Wednesday, May 27, 2009

The Place of Science in Society

Anyone who has ever watched an episode of Friends, has seen an example of the way that today’s media portrays science. Whenever Ross, (the Geeky palaeontologist) launches into talking about dinosaurs, everyone falls asleep, behaves as if he is boring them senseless etc… More to the point, all of the trendy, beautiful people fall asleep (i.e. Rachel).

My childhood was spent in the 80s, and at this point, I am fairly sure that dinosaurs were still one of the most exciting things to read about, play with, learn about etc… When along the continuum, did something as absolutely fascinating and exciting as the topic of dinosaurs become so boring it manifests as a modern day taboo, relegated to discussions by only ‘perceptually undesirable’ people?

As a joke in a sitcom, you might be forgiven for chuckling (as I did the first time), but then after giving it some thought, it hits you that this is pretty much today’s society in a nutshell. For some reason, it is deemed sexy to be in a fashion career, working for one of the biggest brands in existence (we’ll get to brand names shortly!) – a job where the extent of higher level thought consists of what colours go with what, and what bizarre unwearable pieces of clothing are in this season. And seriously, what the f*** is the phrase “That is soooo last season!”. (A phrase you hear more and more on television) What a bizarre and shallow world we have created where an item of clothing (that might be a personal favourite) is deemed unsuitable to wear because it was fashionable about 150 days ago….but no longer???

More and more, on media, this image that it is untrendy to be ‘clever’ or more worryingly, to be interested in anything of any substance. Many people may think I am being melodramatic, but I think there is a general underestimation of the power of the media on young children. Apart from CSI, is there anything on television at the moment, aimed at the teenage/young adult audience that portrays scientific curiosity as sexy and desirable?

The modern day population in the Western world is increasingly being made up of very shallow people who think it is cool not to use your brain, and consequently who follow ideas blindly like sheep. The age of the idol – for instance. We live in an age of hero-worship, but who are our heroes? They are people like David Beckham and Posh Spice, Madonna, Tom Cruise, Britney….etc.. etc… It could be argued that these are not “heroes”, however but we are obsessed with them, we all know who they are, and the media panders to what the public wants. If we weren’t interested in them, we wouldn’t be in this situation. The BIG names in the Western world tend to be people that are famous for ….well…for being in a job that doesn’t require a whole lot of scientific curiosity or though (actors, models etc..). I would bet a substantial sum that many young people (actually not just young people) have no idea who Watson and Crick were. Scientists who arguably made one of the, if not the biggest scientific discovery of the century, fade into obscurity while Angelina rises to eternal fame because she has had a few injections of Botox and a boob job.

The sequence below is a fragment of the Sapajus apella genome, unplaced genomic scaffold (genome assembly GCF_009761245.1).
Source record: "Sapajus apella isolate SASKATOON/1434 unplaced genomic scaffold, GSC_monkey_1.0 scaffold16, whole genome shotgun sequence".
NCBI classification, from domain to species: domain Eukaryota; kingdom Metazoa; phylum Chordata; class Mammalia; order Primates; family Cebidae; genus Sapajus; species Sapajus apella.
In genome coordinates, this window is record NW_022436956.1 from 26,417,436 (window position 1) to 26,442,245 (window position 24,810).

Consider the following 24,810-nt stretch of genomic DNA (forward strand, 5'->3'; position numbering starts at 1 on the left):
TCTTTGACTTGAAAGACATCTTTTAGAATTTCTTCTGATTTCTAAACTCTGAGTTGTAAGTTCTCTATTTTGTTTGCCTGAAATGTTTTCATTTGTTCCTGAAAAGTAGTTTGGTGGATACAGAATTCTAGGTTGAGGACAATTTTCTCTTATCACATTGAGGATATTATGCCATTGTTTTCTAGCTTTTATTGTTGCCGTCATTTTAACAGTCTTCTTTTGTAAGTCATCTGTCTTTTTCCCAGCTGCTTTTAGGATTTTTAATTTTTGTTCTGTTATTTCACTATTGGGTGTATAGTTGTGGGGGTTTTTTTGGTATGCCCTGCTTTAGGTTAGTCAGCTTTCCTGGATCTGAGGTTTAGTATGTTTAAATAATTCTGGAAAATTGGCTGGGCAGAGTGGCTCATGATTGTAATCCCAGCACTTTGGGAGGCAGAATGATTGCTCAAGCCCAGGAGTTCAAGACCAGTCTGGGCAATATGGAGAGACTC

NEXT – Brand names/mobiles/fashions

Thursday, May 21, 2009

Important Fossil Find Sheds Light on Human Evolution (For Who?)

Darwinius masillae - Ida

Very recently, the world was let in on the secret of Ida. Ida is the name given to the 47.5 million year old fossil remains of a primate, found in the Messel Pit, In Germany.

She is an enormously important find for the world of science, and has been described as the zoological ‘Rosetta Stone’ for understanding early primate evolution. This, is in part due to the fact that she is so well preserved that even individual hairs on her skin are visible. Ida lived at a time when researchers believe that the primate ancestral line split into 2 groups – one evolving into monkeys, apes and humans, and another that developed into lemurs and other lesser known primates.

This particular part of our evolutionary story has been hidden thus far. Like an old book which has been rescued from the fireplace – most of the tale unreadable, with only a few tiny remnants; the odd letter or word which has survived here and there. But now, suddenly, our metaphorical book gains a whole chapter!